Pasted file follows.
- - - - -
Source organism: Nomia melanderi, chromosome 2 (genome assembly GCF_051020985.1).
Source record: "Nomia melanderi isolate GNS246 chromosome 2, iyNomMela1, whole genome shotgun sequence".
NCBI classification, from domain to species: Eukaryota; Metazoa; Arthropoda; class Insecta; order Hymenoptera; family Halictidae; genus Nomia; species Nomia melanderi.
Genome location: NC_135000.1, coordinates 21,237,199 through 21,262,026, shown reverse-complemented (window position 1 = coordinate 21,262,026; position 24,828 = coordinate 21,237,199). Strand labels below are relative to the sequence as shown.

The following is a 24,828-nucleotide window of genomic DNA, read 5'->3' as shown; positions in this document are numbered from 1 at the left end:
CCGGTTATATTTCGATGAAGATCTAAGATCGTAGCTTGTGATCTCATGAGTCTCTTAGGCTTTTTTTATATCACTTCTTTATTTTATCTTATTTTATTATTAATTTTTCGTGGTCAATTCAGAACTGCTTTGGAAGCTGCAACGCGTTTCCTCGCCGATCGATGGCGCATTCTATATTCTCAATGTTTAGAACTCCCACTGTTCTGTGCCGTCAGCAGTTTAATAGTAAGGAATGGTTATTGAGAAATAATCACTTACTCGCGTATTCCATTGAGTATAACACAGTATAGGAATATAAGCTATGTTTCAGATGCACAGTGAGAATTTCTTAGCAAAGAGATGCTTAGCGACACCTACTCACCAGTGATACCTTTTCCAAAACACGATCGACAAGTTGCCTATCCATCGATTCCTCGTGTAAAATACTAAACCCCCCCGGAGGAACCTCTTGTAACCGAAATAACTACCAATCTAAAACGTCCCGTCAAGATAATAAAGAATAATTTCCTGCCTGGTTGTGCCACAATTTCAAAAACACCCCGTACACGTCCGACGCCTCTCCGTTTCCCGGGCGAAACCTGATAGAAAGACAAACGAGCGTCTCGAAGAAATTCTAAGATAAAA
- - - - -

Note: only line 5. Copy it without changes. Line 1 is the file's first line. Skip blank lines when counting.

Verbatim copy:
The following is a 24,828-nucleotide window of genomic DNA, read 5'->3' as shown; positions in this document are numbered from 1 at the left end: